As officials from various countries travel to Addis Ababa for the UN International Financing for Development (FFD) Conference, WaterAid India has called upon them to keep their commitments to prioritise access to water, sanitation and good hygiene in national budgets, so that no one is left behind.
The Addis conference will determine how countries around the world finance ambitious new goals to eradicate extreme poverty and create a more sustainable world. The new UN Sustainable Development Goals are to be finalised in New York this September.
Access to water and sanitation will play a key role in helping to achieve these new goals. A new WaterAid report, ‘Essential Element’, has identified 45 high-priority countries which have been left behind in financing for water, sanitation and hygiene programmes. These countries – many of them post-conflict and fragile – will not be able to reach everyone with water and sanitation without targeted overseas aid and strong political leadership that prioritises the issue.
In India, more than 50% of people lack access to basic sanitation and about 10% lack access to safe water with those having water, the issue of quality and sustainability remain areas of great concern.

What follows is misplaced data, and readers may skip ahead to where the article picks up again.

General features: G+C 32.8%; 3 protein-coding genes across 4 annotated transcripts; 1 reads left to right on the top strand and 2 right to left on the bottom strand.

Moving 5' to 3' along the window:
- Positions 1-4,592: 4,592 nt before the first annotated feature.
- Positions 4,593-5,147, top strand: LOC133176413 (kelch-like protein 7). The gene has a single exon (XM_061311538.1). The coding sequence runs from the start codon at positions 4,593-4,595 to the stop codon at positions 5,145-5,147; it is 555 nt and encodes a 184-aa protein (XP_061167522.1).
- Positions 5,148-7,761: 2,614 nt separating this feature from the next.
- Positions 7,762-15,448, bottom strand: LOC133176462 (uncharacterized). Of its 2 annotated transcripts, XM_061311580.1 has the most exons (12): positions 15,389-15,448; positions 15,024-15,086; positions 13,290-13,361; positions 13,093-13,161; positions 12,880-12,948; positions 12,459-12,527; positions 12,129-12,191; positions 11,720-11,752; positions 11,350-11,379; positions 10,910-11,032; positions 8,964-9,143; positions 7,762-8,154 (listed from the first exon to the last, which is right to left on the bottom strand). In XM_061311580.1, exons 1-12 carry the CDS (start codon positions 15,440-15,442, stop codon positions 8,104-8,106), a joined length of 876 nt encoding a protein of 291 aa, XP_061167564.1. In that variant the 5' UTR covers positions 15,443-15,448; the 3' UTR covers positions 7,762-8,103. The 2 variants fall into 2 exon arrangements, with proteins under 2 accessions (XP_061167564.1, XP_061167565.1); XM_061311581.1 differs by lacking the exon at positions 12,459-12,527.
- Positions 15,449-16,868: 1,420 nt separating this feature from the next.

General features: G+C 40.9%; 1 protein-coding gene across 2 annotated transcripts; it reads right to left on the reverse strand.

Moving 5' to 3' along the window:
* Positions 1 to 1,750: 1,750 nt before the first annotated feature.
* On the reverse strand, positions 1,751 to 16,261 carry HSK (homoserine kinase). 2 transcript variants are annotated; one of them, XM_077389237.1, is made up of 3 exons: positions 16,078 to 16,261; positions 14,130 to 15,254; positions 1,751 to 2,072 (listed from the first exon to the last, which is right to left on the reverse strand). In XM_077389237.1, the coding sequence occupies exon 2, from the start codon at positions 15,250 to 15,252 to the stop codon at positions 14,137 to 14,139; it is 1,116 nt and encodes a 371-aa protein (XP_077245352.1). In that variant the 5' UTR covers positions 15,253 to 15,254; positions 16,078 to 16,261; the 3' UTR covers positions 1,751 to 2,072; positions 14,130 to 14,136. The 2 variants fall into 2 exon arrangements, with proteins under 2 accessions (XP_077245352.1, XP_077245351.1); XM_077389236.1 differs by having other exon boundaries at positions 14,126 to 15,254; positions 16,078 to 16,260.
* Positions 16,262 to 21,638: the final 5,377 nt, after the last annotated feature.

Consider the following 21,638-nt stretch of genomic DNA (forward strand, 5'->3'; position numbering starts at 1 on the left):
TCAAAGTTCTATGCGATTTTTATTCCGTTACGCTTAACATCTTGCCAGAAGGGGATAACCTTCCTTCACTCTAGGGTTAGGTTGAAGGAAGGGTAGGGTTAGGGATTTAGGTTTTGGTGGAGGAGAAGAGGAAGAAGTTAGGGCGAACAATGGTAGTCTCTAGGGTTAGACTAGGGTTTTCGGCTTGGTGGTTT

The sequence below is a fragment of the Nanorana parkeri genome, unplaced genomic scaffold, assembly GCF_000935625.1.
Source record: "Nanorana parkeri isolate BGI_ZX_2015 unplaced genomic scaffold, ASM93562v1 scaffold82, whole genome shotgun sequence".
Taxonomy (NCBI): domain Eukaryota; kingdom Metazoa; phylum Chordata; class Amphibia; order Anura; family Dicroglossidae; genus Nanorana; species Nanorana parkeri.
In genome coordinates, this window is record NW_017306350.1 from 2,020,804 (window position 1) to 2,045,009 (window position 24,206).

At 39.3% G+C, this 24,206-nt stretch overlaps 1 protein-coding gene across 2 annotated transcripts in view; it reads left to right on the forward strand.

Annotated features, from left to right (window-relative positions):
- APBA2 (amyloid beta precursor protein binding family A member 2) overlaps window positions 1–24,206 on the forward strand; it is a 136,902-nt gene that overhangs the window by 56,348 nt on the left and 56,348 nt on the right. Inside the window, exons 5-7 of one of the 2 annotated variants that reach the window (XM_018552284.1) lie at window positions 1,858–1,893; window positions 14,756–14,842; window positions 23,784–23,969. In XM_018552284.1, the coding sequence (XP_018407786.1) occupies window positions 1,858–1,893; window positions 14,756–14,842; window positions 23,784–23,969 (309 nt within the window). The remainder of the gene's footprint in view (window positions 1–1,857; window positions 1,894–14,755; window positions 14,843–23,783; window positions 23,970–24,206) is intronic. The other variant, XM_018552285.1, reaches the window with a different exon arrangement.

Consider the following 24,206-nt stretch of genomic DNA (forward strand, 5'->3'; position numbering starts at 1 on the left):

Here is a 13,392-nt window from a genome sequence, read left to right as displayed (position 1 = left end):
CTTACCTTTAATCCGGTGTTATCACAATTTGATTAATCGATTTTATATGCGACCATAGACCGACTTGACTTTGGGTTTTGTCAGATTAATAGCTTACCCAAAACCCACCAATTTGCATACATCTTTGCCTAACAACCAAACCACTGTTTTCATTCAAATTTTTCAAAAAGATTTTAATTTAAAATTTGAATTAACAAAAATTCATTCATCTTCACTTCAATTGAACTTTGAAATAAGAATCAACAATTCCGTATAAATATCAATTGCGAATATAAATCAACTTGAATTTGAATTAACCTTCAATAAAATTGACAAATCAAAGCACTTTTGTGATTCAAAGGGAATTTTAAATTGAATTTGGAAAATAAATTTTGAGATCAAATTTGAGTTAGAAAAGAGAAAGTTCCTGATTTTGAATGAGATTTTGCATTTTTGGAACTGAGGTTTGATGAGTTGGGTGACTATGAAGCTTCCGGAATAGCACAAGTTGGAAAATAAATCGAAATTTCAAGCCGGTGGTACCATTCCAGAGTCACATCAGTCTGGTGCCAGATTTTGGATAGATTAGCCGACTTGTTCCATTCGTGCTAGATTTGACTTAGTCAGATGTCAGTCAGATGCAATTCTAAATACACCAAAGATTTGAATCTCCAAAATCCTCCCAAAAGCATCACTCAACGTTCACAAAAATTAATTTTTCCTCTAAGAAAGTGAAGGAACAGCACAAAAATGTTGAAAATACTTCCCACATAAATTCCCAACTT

Without access to safe water and toilets it is extremely difficult for people to escape poverty. More than 660 million people around the world are still without access to clean water and nearly 2.4 billion remain without a basic toilet, creating a health crisis which kills 500,000 children under five each year.
WaterAid India Campaign Manager, Mamata Dash said:
“This conference is held at a crucial time when the Post 2015 SDG framework is being finalised. The conference carries huge possibilities to influence the discourse in terms of financing for people in the margins. The draft FFD 3 conference has set the ambition very high and we hope that it will continue to remain there to ensure that no one is left behind. There is an urgent need to ensure financing for people-centric solutions to the crisis of water, sanitation and hygiene.
We call upon the member states attending FFD 3 conference to inform its decision on financing for development from the lens of justice and equity along with poverty. With more than half of India’s population defecating in the open and more than 2 million people engaged in manual scavenging, India stands to gain from a progressive and people-centric financing for a developmental framework.”
In each of the 45 high-priority countries identified by WaterAid, half or more of the population do not have a basic, safe place to relieve themselves.
As a result their citizens are at high risk of contracting waterborne diseases as well as pandemic illnesses that spread in the absence of good sanitation and hygiene practices, as seen in the recent Ebola crisis in West Africa.